Note the llvm/lib/Analysis/Delinearization.cpp recommends
See also llvm/lib/Analysis/DependenceAnalysis.cpp w/r the GEP operator.
Also note this 2015 paper:
On recovering multi-dimensional arrays in Polly
Tobias Grosser, Sebastian Pop, J. Ramanujam, P. Sadayappan
Impact2015 at HiPEAC, Amsterdam, The Netherlands
Slides & Paper: Impact 2015
Delinearization is useful, particularly when the code has been hand linearized,
as is often the case for C/C++. Nonetheless, information may be lost by lowering
multidimenional array references early. Consider:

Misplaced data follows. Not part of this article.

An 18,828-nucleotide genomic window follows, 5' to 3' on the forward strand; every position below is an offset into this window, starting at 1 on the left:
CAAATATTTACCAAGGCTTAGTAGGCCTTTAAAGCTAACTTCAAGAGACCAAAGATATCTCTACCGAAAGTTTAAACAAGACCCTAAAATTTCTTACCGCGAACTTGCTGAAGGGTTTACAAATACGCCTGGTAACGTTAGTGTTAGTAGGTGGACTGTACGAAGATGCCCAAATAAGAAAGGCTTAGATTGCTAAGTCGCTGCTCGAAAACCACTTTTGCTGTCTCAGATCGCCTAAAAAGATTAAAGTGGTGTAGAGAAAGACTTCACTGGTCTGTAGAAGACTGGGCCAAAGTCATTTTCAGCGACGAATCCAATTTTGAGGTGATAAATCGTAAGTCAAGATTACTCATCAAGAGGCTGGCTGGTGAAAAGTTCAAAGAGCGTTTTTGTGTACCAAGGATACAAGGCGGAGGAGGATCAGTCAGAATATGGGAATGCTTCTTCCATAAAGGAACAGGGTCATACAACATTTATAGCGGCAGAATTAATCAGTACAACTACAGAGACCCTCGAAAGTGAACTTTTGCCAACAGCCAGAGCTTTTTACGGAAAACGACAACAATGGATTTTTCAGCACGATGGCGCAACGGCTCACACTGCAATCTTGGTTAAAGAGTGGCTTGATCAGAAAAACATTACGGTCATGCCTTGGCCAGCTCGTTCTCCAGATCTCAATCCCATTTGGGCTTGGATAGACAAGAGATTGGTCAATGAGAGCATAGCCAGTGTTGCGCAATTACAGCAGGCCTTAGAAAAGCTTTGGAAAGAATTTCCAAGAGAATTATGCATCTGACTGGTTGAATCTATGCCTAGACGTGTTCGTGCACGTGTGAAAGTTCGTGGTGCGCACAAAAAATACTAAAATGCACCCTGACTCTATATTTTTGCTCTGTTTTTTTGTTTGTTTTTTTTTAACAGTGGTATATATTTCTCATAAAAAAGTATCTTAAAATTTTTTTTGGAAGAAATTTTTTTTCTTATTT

float A[n1][n2], B[n2];
for (i = 0; i < ni; ++i)
for (j = 0; j < nj; ++j)
A[ix[i]][j] += B[j];
Even in C, the compiler may assume 0 <= j < n2.
In Fortran this is beyond dispute. But after linearization,
even with delinearization, the fact that nj <= n2 is not
known at compile time. If the subscripts to A where
interchange the situation is even worse, as 0 <= ix[i] < n2
is expensive to verify.
So delinearization provide a benefit w/r hand linearized subscripts,
while analysis of actual multidimensional references is best
done prior to linearization - before information is lost.